The burden of entertaining Lady Catherine, therefore, fell to Darcy, and in this he was joined by Richard and Mr. Collins. That task would have been easier without the tiresome, simpering observations of the Hunsford rector, but it was a burden with which Darcy was well acquainted, and he carried out his duty with perfect composure.

Lady Catherine and the Collinses did not leave until it was nearly nightfall. The ladies excused themselves and retired above stairs. Darcy was not of a mind to play billiards, so he and his cousin had port in the library. Richard took his ease in a chair while Darcy, glass in hand, perused the bookshelves.

“I see you managed to procure a copy of Waverley. I am impressed,” said Darcy.

“It was a gift from Father—one of the last I received before his illness. He was not one for novels, but he loved the book. I suppose I should read it.” Richard gestured at the chair beside him. “I am tired of straining my neck to look up at you. You are far too tall. Come and sit—and tell me why your wife is annoyed with me.”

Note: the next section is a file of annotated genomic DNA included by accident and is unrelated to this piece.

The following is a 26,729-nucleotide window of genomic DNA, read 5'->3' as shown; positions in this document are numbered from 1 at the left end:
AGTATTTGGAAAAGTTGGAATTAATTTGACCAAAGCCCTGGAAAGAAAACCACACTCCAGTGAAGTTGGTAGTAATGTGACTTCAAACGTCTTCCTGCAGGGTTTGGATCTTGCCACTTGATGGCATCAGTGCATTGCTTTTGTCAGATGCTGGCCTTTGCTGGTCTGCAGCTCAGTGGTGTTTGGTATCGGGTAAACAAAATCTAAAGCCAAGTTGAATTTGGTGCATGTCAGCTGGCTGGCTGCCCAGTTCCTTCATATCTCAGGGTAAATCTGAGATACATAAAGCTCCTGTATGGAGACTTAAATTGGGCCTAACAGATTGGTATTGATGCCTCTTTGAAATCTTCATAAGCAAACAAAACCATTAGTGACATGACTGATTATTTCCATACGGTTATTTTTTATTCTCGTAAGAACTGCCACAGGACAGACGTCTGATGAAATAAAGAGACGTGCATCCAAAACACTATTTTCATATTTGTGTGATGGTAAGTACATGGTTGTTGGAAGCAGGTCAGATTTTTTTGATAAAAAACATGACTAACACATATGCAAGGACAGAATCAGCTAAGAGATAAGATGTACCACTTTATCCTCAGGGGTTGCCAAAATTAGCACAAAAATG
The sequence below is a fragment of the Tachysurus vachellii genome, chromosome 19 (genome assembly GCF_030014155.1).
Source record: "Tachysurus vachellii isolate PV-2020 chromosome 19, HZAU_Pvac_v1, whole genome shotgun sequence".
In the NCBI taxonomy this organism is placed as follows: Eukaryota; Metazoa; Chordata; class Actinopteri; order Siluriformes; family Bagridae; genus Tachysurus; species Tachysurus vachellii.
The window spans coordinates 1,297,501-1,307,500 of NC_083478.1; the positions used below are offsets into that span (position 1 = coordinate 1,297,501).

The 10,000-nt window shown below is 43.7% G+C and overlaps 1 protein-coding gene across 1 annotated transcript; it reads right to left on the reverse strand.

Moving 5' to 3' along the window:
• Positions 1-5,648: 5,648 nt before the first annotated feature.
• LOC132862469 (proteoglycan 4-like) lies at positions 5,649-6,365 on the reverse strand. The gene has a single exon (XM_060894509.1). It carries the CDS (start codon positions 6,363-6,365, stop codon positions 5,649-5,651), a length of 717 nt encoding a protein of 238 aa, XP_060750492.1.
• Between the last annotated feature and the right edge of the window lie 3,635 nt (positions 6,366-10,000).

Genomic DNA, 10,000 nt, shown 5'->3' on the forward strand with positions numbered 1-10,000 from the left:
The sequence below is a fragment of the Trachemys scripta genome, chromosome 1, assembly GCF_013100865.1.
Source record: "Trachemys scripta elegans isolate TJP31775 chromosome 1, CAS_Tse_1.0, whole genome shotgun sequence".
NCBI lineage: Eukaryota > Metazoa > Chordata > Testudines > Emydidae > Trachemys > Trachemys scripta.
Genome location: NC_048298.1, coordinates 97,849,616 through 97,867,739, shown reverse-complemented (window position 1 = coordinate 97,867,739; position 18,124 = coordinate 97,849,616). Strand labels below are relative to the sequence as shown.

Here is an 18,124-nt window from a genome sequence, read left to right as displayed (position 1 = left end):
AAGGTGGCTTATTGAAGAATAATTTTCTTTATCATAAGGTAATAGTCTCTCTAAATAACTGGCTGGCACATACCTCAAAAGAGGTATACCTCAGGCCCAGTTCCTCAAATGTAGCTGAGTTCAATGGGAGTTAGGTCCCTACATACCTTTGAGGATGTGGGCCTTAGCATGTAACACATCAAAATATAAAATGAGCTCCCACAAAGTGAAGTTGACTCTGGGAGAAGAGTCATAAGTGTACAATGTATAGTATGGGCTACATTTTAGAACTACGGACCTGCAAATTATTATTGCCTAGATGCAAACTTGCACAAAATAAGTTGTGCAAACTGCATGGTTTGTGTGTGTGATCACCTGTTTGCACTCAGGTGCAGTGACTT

Richard’s comment caught Darcy off guard while he was in the act of sitting. He paused, and then slowly made himself comfortable. Apparently, Elizabeth’s feelings were detectable after all. Darcy needed a sip to settle his thoughts.

“Well?”

Darcy set down his glass and glared at his cousin. “She took offense at your dismissal of Chloe.”

Richard stared at him as though he thought Darcy had lost his mind. “You cannot be serious.”

“I am.”

Richard sat forward, his face working. “You expect me to welcome Wickham’s brat into my home?”

“Richard. You are speaking of my niece and ward. I shall thank you to keep a civil tongue in your head.”

Richard flushed in anger but nodded. “I mean no offense to you or Lizzy, but I cannot set eyes on that child and not see Wickham’s lying face.”